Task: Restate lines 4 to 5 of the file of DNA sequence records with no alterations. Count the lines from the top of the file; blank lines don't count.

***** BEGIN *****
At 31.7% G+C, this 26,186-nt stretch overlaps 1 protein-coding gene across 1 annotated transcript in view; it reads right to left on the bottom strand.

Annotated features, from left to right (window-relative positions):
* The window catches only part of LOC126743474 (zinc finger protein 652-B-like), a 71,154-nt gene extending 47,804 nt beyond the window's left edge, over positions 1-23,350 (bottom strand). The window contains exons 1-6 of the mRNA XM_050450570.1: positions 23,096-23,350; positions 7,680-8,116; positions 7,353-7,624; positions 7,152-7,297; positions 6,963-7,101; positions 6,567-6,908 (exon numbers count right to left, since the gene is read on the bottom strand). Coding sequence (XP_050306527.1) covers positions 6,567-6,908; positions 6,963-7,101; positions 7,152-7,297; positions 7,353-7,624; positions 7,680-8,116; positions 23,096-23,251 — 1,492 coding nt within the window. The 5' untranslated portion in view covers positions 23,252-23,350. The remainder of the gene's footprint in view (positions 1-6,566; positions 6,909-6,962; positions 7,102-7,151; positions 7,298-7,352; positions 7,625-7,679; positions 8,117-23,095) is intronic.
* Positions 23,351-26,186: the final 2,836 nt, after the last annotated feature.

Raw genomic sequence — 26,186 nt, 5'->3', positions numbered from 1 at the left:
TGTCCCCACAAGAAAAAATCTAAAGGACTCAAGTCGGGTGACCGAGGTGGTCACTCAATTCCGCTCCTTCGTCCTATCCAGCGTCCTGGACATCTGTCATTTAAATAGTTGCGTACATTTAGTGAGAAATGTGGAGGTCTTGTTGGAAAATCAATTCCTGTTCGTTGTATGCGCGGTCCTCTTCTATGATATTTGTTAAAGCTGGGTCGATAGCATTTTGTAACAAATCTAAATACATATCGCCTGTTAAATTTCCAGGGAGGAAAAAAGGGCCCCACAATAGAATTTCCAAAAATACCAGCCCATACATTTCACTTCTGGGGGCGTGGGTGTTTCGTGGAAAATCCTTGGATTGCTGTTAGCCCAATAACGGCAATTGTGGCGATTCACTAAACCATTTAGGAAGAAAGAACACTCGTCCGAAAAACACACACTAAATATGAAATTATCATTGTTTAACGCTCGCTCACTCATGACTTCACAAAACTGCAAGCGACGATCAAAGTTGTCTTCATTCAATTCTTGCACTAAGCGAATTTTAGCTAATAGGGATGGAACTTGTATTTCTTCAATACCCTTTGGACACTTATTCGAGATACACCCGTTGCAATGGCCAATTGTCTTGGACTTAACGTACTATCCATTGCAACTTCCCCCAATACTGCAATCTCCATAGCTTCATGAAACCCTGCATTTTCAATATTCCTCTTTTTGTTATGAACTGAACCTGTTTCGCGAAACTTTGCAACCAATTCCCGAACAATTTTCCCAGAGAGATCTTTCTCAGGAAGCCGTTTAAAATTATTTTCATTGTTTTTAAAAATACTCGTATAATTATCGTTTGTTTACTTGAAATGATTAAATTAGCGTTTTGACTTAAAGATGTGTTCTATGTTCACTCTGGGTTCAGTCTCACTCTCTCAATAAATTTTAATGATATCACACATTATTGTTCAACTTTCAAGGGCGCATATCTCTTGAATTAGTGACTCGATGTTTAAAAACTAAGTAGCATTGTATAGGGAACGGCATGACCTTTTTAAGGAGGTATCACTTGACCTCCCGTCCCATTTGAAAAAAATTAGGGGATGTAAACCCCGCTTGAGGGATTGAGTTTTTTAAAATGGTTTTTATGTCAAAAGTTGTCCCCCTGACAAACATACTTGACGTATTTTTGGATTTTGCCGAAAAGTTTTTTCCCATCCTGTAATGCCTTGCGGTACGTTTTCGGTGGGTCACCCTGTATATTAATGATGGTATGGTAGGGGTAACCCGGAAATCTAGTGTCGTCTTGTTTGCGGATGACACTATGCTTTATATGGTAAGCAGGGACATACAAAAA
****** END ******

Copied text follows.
* Positions 23,351-26,186: the final 2,836 nt, after the last annotated feature.

Raw genomic sequence — 26,186 nt, 5'->3', positions numbered from 1 at the left: